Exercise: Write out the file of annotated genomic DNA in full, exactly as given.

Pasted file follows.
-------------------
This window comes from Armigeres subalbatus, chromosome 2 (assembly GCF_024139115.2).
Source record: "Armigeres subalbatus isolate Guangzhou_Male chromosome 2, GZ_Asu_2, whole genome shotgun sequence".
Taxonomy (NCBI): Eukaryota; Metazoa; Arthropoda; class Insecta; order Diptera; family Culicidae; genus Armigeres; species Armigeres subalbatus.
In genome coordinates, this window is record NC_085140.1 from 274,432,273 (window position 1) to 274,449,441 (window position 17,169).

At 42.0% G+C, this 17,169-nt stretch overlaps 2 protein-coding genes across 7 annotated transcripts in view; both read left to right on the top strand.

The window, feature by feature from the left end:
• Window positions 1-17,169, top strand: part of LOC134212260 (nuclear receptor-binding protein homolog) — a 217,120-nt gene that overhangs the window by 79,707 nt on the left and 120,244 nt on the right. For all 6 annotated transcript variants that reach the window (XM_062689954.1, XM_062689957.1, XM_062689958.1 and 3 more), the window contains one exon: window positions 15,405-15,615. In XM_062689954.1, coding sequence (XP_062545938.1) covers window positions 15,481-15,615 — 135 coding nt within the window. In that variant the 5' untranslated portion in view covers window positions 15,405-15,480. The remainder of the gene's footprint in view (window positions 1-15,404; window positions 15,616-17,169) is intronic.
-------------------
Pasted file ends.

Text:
This window comes from Armigeres subalbatus, chromosome 2 (assembly GCF_024139115.2).
Source record: "Armigeres subalbatus isolate Guangzhou_Male chromosome 2, GZ_Asu_2, whole genome shotgun sequence".
Taxonomy (NCBI): Eukaryota; Metazoa; Arthropoda; class Insecta; order Diptera; family Culicidae; genus Armigeres; species Armigeres subalbatus.
In genome coordinates, this window is record NC_085140.1 from 274,432,273 (window position 1) to 274,449,441 (window position 17,169).

At 42.0% G+C, this 17,169-nt stretch overlaps 2 protein-coding genes across 7 annotated transcripts in view; both read left to right on the top strand.

The window, feature by feature from the left end:
• Window positions 1-17,169, top strand: part of LOC134212260 (nuclear receptor-binding protein homolog) — a 217,120-nt gene that overhangs the window by 79,707 nt on the left and 120,244 nt on the right. For all 6 annotated transcript variants that reach the window (XM_062689954.1, XM_062689957.1, XM_062689958.1 and 3 more), the window contains one exon: window positions 15,405-15,615. In XM_062689954.1, coding sequence (XP_062545938.1) covers window positions 15,481-15,615 — 135 coding nt within the window. In that variant the 5' untranslated portion in view covers window positions 15,405-15,480. The remainder of the gene's footprint in view (window positions 1-15,404; window positions 15,616-17,169) is intronic.